Rachel Venniker shows the boys how it’s done

It took the influence of equestrian legend Michael “Muis” Roberts to finally get Rachel Venniker through the doors of the SA Jockey Academy in Summerveld. The young woman has since justified the faith – in spades.

This weekend, the 20-year-old became South Africa’s champion apprentice jockey, finishing the 2021/22 season with 70 winners from 570 races – 16 clear of nearest challenger Kaiden Brewer. Currently the only woman to drive in South African races, she was 14e on the general journal of jockeys.

Her performance over the past year has earned her the respect and applause of the most hardened racing fans, and many are already saying she is the best female jockey the country has produced.

The only disappointment of the term was to miss a chance to become the first woman to participate in Durban July in its 126 year history, when a fall and suspected concussion a week before the big race saw her lose her booking on underdog Red Saxon.

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Venniker might not have become a jockey if those responsible for the Summerveld Jockey Academy in KwaZulu-Natal had had a say.

She tried three times to gain admission to the academy’s apprenticeship scheme – but was refused as she was deemed too tall and it was feared she would soon be too heavy for racing.

Already registered, Rachel was in demand as a canter rider for the trainers at the Summerveld Training Center – and had won works rider races at full meetings at Greyville and Scottsville racecourses. She was also a backyard assistant to prominent trainer Wendy Whitehead, learning the ropes of a demanding trade.

From the age of four

In short, she was crazy about horses. His father Brett was a world class rider and his mother Marian also a renowned equestrian. The parents had baby Rachel on horseback from the age of four. She and her three older sisters grew up in the equestrian region of Hillcrest, their home a five-minute walk from Summerveld – so she didn’t have to go there to pursue her dream.

Rachel was, and still is, super fit, being a fanatic runner and working out in much of her free time. (The rest is spent on reading and art.)

But she was just too big for the racing dream.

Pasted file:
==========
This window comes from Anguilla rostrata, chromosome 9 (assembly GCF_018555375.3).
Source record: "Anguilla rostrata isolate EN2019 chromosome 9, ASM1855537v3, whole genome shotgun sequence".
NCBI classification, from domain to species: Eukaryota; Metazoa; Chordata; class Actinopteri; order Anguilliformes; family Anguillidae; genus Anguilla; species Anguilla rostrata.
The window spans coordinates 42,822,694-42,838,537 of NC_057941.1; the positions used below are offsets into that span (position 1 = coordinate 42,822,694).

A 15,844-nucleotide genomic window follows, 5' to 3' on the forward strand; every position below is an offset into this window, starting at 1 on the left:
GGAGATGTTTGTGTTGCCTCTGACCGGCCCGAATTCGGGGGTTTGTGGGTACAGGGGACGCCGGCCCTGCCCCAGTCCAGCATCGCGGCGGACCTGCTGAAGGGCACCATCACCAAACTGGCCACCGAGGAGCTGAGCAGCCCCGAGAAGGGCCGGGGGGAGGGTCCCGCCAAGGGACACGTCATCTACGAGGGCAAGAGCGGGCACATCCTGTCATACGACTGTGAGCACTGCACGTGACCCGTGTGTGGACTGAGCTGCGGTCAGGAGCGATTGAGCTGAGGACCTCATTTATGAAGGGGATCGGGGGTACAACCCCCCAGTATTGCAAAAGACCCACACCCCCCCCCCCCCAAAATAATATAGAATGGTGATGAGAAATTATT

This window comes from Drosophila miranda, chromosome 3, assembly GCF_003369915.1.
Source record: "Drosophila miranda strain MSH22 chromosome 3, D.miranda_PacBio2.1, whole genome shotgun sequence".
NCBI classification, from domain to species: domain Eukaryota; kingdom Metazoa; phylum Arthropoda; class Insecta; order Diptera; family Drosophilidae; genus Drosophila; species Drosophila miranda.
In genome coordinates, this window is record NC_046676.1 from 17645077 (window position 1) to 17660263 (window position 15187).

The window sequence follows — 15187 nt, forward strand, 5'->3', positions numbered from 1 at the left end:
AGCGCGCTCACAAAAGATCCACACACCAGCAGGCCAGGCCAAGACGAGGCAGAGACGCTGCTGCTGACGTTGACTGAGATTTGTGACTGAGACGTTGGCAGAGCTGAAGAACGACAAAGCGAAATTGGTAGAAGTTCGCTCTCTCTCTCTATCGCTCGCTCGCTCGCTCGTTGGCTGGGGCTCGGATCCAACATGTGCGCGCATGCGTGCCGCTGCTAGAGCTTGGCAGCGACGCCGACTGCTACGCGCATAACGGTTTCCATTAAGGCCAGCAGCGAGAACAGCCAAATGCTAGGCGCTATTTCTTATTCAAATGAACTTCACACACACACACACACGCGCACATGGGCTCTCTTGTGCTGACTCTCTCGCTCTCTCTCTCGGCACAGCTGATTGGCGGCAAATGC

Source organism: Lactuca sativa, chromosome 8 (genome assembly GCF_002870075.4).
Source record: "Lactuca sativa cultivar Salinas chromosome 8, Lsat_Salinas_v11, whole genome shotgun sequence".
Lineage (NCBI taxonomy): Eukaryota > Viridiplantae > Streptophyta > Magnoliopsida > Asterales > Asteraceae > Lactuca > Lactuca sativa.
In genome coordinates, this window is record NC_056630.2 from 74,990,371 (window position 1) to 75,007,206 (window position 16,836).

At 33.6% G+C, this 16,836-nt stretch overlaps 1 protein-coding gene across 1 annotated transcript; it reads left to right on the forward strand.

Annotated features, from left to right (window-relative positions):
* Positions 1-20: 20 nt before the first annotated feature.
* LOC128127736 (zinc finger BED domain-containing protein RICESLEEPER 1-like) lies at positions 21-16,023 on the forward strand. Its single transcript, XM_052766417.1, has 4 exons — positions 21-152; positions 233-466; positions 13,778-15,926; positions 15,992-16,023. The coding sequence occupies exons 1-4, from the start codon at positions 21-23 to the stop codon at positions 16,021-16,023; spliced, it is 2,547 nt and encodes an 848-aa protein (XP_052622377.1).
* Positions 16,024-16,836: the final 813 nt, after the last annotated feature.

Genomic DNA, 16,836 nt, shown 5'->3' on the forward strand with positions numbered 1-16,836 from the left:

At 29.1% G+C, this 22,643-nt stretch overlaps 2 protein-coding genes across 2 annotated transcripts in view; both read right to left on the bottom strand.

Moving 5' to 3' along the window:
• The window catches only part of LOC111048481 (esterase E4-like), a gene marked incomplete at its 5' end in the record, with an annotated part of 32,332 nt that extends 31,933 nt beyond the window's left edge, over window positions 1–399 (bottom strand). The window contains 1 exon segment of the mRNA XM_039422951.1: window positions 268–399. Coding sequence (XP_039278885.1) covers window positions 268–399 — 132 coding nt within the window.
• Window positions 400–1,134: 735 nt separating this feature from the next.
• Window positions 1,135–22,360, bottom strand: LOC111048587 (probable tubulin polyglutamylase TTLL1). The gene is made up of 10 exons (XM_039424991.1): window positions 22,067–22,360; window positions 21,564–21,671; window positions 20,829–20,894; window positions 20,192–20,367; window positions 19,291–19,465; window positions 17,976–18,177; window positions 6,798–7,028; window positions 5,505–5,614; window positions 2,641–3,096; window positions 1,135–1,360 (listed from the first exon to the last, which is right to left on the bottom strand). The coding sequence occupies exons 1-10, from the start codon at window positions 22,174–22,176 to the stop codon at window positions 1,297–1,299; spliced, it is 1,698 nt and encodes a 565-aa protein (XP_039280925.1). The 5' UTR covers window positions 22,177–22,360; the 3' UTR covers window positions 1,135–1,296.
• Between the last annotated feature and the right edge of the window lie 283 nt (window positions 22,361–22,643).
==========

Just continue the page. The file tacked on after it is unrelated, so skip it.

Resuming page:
Until Muis intervenes. Now a trainer with a 50 rope at Summerveld, Roberts noted on the gallops that the teenager had “nice footing, good hands and excellent balance”. He should know that, having been UK champion jockey and 11 times South African champion.

A fourth application for entry into the academy was submitted, and Roberts argued the case. For good measure, they brought in another former national champion and now coach, Garth Puller, and former Zimbabwean champion Kevin Wright.

“Special Learning”

Faced with the firepower of this lobby, the riding masters relented and granted Venniker a three-year “special apprenticeship”.

Most youngsters enter the academy around the age of 14 and must complete five years to qualify as full jockeys. But Rachel got the special offer because she was already registered and had a strong background with horses. (Two-time national champion Lyle Hewitson, who now rides very successfully in Hong Kong, had a similar apprenticeship.)

Within weeks Venniker was racing and soon had his first winner – in July 2021, on the filly Calulo for Roberts in Scottsville.

She finished that month and the 2020/2021 season with four wins from 36 races. The victory did not stop, even after quickly losing his authorized weight: 4 kg, 2.5 kg and then 1.5 kg.

Amazingly, a brand new rule for the 2022/23 season means she regains her 1.5kg allowance – in perpetuity. All female riders now receive this minimum allowance, as part of a campaign to get more young girls into the game.

Three weeks before July, Rachel happened to drop by Greyville to visit Highveld coach Joey Soma. The horse did not place, but Soma liked the way Venniker conducted his business. The next thing she knew was that she had been given the chance of a lifetime – only to have it snatched away when a wayward horse dumped her at the start of a race.

And the future? For now, home is where the heart is.

“I’m very happy where I am, in Summerveld. I love this place. But eventually, I would like to ride abroad, especially in Hong Kong, the United Kingdom and Japan.